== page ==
Not so! Follow me, and you willhave not only a convincing model, but one that will amaze and astound your freinds!
*yes, believe it or not I DO have a life!*

Y ou will be making a total of 12 troop/ crew seats, dont be led to believe that there are 11 troops seats, there are only ten.Remove each part from its sprue with new Xuron shears, clean that part and make damn sure you bag it with like numbered parts, these parts are not only different but look the same. I used baggies and marked boxes just to keep it all organized.

If you follow the kit seat installation insructions, you will go nuts. Try this instead:

Assemle your seats by row, the back row (mark on the bottom, see pics) being row # 3and the CE seats being marked L and R as well. Each set has different hooks at the top and thier legs are oriented differntly. Start anywhere and build up the seats but leave off the legs. Temporarily assemble the roof to the back wall and broomclosets, and add your row of seats, allowing them to hang from the roof. Use a big tubular hunk of plastic and wedge the seats in place, and use more poster putty to get them just right. When its all adjusted, go ahead and put a drop of cement on the part of the leg that will attach to the seatbottom, after it sets for a minute, pull the roof off the broomclosets and add the legs. Let the glue set up a bit, and allow the legs to hang as they will. the idea here is that when the seats/roof are reinstalled, the legs will be compresed to the proper shape. Dont forget that the seat legs dont just hang down, they point aft to a central point between each seatback, except for the outermost leg, which hangs straight back. All legs point aft in all cases. Study the pics here and you will get a better idea of how to do this. In fact, this process will take three nights, and you will find it much much easier than going at it one seat at a time. When your all done with a row, pull that set out and set them in a box away from everytihng, ready to add any PE and paint. Make sure they are marked with position and row before you pull them out! I pulled an image of a US flag off the web, shrunk it down and mounted it inside the back wall behind the back row of seats. Thsi was a common practice during Desert Storm and an easy detail to add.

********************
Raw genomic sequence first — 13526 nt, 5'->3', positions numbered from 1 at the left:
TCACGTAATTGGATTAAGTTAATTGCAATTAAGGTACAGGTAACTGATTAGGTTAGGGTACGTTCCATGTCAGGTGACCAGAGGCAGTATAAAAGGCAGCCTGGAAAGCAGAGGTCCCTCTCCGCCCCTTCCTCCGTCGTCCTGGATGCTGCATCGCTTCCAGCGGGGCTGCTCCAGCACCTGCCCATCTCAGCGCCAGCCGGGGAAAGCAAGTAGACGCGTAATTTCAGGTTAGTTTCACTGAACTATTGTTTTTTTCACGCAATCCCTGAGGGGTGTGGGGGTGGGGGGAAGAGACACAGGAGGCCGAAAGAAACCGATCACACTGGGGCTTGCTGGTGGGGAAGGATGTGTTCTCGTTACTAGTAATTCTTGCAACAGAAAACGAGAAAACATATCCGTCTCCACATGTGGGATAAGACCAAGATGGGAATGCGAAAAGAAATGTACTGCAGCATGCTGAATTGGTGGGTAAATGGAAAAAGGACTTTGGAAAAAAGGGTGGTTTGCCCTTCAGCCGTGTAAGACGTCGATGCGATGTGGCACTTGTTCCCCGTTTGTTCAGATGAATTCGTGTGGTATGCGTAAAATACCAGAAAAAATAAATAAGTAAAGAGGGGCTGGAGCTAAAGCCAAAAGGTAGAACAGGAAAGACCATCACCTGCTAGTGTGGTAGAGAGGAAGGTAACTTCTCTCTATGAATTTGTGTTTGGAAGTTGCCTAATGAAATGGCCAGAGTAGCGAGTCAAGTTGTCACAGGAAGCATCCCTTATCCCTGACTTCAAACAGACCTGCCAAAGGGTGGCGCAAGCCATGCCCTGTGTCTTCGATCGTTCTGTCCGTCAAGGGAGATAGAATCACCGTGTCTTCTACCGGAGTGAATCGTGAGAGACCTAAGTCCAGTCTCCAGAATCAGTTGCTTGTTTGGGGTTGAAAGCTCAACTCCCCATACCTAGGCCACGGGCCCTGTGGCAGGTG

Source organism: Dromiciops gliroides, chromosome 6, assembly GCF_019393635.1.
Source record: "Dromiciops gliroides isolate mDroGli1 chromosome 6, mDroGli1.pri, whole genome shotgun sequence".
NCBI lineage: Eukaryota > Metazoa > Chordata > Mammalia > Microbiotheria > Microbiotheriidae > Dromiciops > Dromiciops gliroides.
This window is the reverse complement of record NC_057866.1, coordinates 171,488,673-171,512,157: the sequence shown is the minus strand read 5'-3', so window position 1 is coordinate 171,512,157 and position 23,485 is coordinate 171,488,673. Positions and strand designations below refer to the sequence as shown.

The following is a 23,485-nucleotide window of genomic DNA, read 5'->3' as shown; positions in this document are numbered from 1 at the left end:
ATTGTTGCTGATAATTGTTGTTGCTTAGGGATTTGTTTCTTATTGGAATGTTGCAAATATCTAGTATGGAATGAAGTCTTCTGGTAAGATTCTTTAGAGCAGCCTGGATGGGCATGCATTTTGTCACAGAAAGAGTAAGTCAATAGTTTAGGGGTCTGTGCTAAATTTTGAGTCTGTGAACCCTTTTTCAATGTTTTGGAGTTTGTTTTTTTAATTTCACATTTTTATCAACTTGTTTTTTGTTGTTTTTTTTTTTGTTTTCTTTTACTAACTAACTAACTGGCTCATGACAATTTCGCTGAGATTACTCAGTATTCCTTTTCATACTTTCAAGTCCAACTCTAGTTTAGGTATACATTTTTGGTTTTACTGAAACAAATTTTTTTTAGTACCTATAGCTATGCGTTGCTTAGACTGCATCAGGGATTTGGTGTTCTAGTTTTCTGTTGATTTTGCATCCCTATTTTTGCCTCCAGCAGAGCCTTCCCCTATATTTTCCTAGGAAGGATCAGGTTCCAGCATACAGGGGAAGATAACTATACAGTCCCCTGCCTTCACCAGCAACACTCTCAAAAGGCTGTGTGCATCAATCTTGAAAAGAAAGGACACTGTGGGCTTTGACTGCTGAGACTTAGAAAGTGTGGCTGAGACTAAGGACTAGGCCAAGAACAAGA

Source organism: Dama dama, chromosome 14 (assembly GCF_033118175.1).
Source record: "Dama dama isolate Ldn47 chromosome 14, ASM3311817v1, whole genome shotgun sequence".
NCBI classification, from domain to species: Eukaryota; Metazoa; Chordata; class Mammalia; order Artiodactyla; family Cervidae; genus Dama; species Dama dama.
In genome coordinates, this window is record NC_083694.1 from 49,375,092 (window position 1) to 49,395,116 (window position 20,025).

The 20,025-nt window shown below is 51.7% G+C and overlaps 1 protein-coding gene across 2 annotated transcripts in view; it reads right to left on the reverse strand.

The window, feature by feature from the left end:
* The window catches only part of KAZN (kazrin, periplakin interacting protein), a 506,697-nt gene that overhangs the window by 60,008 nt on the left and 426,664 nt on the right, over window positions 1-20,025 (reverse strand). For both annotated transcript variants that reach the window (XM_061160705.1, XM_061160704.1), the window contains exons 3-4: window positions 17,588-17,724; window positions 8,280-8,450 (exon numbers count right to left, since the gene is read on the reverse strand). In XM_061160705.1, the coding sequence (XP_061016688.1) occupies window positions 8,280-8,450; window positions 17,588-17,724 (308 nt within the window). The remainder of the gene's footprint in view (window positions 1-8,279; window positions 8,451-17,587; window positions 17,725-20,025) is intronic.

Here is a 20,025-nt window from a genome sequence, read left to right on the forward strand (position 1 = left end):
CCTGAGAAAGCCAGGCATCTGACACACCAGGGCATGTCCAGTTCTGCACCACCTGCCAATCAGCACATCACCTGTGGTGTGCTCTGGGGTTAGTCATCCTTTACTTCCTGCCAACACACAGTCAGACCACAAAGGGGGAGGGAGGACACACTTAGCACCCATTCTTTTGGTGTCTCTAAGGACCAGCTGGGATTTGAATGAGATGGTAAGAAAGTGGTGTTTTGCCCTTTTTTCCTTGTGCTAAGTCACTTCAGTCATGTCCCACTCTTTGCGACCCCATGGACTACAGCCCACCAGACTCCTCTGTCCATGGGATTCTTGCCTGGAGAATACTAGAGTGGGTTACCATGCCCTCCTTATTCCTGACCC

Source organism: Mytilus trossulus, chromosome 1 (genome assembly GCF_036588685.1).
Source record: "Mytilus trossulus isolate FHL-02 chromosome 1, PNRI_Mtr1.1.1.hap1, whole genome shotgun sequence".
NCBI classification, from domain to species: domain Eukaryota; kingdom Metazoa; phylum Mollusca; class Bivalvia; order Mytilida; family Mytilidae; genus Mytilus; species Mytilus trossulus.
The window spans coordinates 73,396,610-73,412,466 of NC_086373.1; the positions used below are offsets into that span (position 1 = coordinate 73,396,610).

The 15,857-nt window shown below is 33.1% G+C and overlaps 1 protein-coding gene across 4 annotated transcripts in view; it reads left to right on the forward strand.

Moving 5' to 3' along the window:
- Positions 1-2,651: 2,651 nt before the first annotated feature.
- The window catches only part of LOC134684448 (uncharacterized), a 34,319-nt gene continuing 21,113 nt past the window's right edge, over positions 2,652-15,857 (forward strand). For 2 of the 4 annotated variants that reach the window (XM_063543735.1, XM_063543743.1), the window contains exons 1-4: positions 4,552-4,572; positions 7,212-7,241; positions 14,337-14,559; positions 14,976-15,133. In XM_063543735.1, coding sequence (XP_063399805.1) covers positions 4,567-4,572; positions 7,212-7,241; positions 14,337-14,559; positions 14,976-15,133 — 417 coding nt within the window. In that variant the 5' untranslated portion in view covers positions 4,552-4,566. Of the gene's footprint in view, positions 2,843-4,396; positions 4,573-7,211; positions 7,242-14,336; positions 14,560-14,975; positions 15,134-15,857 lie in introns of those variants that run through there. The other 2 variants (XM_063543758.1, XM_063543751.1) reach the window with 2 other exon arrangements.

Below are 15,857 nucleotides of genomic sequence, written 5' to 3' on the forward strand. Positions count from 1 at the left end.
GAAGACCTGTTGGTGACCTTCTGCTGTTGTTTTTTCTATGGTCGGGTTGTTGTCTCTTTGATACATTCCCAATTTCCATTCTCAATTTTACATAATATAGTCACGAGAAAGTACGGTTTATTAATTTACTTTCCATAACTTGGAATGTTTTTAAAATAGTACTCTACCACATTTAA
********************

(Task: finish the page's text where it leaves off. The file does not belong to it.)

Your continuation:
I added simple solder wire wiring for the CE commo cords and coiled that up, they should be long enough to loop back up on themselves, and small handles at the upper corners of the CE windows. The CE seats got simple commo footswitches added, as well as thier respective seatbacks. Each and every seatback has a nylon storage pocket. The front of the seatback is velcroed on, and it pulls off for whatever junk the CE has in there. Sometimes I use foil or paper to make the upper shoulder belts stowed inside of the seat, a very convincing trick, and I usually let a corner or two fall, since the real velcro wears out. add stowage to the CE seats with putty between the back frames. (P 12-14 Walkaround) Does it show? you bet it does! Doing this is worth the effort you are putting into it. I painted the X shaped crossbraces seperately on the frame and added them to each seat before I installed it on the upper rail during final assembly.

The hard part is done, take a break, and come back later, youve earned it.
Ok, back to assembly, Your interior is ready for upgrade with either the cobra Company or Eduard parts, so just follow thier directions. I added communications plugs under the CE windows with Grandt Line bolts, drilled out the nose just under the windshield for the probe that sticks out there, and drilled small holes in the upper windows for thermometers made from straight pins cut to size. The M60Ds were cleaned up, and I used the Eduard PE parts to detail them. I covered the brasscatcher bag with foil for effect , and cut apart the mounting arms for proper articulation. One is mounted outside the window, one is stowed half folded inside the other window.